The Cunninghams and Talbot Street jetties in St Helens are set for a replacement after being closed off from the public on December 1.
Both jetties were recently assessed for structural integrity and safety.
After the assessment was made, the Break O’Day Council deemed both jetties a risk to public safety due to severe damage by teredo worms eating through the pylons, and was forced to close them to the public.
Teredo worms, or teredo navalis, can be a very destructive pest that bores into and lives in submerged timber.
The ownership and management of the jetties were taken over by the council in January after the owners, a local not-for-profit organisation, were unable to keep up with the costs.
The council agreed to take over the jetties as they were aware that otherwise they could both be lost to the community forever.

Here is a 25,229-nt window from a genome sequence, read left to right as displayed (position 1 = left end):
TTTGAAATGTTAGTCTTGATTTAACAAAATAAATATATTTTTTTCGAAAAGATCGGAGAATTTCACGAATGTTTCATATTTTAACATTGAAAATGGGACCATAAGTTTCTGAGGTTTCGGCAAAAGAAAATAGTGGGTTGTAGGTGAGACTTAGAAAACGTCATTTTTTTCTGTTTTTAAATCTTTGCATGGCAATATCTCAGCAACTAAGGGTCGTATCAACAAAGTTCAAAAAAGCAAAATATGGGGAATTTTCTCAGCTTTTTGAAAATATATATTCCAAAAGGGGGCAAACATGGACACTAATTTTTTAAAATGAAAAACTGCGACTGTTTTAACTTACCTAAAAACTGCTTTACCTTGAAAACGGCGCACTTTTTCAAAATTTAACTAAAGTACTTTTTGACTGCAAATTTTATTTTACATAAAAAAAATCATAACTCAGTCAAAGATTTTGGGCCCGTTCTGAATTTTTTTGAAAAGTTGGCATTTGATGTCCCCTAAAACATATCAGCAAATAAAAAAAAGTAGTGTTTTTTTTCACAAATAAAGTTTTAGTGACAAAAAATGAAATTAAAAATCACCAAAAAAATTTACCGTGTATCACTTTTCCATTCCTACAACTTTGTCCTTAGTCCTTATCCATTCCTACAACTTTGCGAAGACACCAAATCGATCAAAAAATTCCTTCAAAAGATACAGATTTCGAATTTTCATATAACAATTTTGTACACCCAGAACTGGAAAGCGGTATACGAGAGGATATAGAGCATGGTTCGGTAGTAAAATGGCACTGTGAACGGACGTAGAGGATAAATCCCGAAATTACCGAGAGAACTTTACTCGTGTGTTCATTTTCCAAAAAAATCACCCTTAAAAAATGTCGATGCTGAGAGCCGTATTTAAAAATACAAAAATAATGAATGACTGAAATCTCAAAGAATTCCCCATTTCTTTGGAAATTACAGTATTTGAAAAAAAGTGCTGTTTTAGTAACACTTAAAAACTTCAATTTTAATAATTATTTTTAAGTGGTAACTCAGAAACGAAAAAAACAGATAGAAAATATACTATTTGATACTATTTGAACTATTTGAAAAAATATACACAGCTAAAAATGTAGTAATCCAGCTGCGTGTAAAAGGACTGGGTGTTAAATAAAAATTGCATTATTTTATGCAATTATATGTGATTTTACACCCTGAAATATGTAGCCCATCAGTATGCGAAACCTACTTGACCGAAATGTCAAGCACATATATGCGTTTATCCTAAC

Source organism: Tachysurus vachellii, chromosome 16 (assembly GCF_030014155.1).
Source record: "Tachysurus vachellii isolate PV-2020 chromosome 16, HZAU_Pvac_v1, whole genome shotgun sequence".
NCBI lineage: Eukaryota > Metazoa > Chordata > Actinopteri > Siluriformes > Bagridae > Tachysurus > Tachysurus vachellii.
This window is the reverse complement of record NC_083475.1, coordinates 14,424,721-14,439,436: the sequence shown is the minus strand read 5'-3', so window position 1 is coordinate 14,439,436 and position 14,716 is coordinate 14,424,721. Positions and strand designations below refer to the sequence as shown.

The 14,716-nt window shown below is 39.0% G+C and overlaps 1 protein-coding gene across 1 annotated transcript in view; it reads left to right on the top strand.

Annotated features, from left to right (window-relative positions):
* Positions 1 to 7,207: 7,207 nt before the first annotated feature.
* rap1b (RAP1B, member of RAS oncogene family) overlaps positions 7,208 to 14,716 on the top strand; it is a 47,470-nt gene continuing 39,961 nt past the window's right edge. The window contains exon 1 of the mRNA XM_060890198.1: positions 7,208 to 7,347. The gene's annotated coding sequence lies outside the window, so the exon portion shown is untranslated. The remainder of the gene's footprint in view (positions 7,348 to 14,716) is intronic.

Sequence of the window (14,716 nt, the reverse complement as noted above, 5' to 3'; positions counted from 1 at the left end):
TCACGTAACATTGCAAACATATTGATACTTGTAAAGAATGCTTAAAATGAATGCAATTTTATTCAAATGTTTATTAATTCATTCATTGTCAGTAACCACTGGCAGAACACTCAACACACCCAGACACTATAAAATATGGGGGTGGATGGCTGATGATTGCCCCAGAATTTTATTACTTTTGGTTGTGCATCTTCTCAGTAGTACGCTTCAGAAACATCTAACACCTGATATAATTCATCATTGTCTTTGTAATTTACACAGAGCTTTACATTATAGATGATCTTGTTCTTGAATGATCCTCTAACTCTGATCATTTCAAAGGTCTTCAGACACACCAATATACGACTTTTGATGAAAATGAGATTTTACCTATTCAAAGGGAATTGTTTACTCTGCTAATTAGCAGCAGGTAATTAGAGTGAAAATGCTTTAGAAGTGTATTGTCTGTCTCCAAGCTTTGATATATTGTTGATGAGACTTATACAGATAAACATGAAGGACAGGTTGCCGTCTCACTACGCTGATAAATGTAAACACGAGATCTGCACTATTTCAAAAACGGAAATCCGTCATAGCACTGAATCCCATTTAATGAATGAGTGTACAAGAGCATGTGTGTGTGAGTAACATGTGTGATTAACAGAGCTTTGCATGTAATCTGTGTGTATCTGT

The Break O’Day Council said they are committed to replacing both structures, as due to the severe damage, they are both currently beyond repair.
Break O’Day mayor Mick Tucker said that the two jetties are an asset to the community that the council do not want to lose.
“These jetties are a real asset to our community and both are popular spots for fishing,” Councillor Tucker said.
“It was not an easy decision to make to close them, but we have a responsibility to ensuring the safety of our community and visitors to the area.
“We understand how important these jetties are to our community and we will be doing everything we can to ensure they are replaced with structures that will stand the test of time so that can continue to be enjoyed for years to come,” Cr Tucker said.
According to the Department of Primary Industries, Parks, Water, and Environment, the Talbot Street and Cunninghams jetties are amongst the popular fishing spots in the area.
The council had allocated $110,000 in the budget for this financial year toward jetty upgrades.
These funds will now be used for the two replacements, and the council said they will also work to secure additional funding for the project.